A History of Witchcraft: Sorcerers, Heretics & Pagans. I’m always interested in books about witchcraft written by non-practitioners. This one focuses mostly on the roots of European witchcraft, which puts important context to the art of the modern practitioner.
Garden Witch’s Herbal: Green Magick, Herbalism & Spirituality by Ellen Dugan. This lovely introduction to green witchery presents earth magic in friendly and approachable format.
Alice In Wonderland by Lewis Carol. This classic-yet-still-edgy fairy tale takes the reader to an alternate reality of enchanted rabbit holes and articulate, hookah-smoking caterpillars. Alice in Wonderland inspires even the most practical witch to imagine the unseen worlds around her.
Kitchen Witch: A Year-Round Witch’s Brew of Seasonal Recipes, Lotions & Potions for Every Pagan Festival by Soraya. If you tinker with the idea of bringing your magical practice in the kitchen, this book aims to crack open your creativity and get you started.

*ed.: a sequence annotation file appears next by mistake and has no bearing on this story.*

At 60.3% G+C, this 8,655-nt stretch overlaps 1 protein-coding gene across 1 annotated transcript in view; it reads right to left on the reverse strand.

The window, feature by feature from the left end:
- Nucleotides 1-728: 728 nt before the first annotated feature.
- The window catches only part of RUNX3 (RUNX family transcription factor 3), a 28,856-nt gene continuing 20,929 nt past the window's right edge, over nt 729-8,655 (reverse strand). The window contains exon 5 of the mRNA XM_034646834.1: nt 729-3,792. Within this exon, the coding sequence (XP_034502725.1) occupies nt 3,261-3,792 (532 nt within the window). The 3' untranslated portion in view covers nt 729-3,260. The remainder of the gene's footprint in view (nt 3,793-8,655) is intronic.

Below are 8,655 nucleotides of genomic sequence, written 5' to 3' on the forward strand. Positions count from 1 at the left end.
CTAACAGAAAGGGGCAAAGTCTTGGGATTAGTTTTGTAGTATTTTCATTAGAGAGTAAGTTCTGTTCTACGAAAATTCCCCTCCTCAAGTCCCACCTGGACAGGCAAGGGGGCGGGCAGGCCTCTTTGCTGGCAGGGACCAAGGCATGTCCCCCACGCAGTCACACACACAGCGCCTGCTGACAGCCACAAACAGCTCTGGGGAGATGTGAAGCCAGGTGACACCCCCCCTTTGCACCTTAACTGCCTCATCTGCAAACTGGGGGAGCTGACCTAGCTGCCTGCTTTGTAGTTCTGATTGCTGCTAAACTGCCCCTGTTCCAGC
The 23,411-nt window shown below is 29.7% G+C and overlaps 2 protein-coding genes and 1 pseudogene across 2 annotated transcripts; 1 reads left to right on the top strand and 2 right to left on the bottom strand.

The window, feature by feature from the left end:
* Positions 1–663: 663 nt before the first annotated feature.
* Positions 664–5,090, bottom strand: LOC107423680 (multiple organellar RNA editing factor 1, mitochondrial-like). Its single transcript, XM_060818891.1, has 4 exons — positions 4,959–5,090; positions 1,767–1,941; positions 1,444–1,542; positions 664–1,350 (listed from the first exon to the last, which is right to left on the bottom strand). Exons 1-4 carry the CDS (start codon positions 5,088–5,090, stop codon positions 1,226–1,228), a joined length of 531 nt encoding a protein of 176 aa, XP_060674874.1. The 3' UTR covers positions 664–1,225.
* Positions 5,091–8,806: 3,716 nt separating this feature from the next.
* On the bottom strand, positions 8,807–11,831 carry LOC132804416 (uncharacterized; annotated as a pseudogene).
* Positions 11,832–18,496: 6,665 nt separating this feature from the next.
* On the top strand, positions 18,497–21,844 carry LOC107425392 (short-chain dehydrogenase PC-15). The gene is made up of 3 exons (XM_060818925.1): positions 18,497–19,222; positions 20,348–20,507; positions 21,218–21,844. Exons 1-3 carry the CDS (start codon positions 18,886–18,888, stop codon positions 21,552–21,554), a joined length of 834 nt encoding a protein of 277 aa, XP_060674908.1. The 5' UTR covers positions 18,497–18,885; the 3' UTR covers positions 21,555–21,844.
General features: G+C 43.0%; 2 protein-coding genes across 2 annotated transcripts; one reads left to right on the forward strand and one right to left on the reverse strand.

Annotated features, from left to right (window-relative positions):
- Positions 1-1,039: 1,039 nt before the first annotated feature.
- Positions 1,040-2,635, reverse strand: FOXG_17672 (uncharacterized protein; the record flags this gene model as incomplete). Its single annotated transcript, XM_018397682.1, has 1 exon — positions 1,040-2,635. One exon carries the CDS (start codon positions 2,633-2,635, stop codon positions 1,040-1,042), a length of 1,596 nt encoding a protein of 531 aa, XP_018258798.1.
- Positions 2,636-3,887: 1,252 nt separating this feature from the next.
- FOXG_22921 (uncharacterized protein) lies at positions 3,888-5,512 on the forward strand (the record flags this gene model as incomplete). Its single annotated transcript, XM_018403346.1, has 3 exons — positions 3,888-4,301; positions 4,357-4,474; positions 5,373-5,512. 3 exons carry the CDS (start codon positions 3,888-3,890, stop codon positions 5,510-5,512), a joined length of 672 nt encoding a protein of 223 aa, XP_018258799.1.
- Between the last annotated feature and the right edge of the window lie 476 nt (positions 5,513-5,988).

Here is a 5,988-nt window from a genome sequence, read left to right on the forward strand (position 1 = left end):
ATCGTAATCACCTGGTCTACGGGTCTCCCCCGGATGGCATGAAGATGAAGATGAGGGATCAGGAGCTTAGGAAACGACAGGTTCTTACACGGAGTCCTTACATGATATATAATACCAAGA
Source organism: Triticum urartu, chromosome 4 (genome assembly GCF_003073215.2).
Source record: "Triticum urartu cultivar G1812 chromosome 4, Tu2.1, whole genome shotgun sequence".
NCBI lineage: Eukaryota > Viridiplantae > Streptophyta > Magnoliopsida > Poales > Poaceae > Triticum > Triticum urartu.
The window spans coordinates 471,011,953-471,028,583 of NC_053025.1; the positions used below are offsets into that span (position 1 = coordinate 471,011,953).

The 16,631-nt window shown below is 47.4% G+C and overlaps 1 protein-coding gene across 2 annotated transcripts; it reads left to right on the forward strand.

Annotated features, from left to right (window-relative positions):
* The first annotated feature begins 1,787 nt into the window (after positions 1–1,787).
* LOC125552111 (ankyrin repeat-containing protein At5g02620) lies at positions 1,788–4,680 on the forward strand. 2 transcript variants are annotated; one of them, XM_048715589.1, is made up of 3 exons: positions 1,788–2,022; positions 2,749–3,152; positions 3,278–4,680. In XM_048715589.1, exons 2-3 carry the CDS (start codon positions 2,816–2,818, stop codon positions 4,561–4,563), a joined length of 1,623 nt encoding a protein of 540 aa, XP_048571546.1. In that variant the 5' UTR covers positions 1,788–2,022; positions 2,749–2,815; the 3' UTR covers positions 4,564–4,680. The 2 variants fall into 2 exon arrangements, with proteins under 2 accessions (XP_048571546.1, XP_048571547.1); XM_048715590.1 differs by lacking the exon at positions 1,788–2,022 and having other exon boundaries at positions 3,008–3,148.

Learn Calligraphy: The Complete Book of Lettering & Design by Margaret Shepard. With today’s generation all but driving even basic cursive to extinction, the art of calligraphy remains on the endangered species list of education. But it’s a wonderful skill for anyone who keeps a paper version of their Book of Shadows.
Sea Magic: Connecting with the Ocean’s Energy by Sandra Kynes. If you plan to head to the coast this summer, let this book inspire you to work with the energy of the ocean. As an avid sea witch, I enjoyed the author’s imagination and enthusiasm for the growing art of sea magic.
Alchemy of Herbs: Transform Everyday Ingredients Into Foods & Remedies That Heal by Rosalee de la Foret. This recent-release and instant hit in the herbalism community maintains a 5-star rating with almost 1000 Amazon reviews—no easy feat in any genre. Check out this excellent introductory guide to the most natural medicine in the world.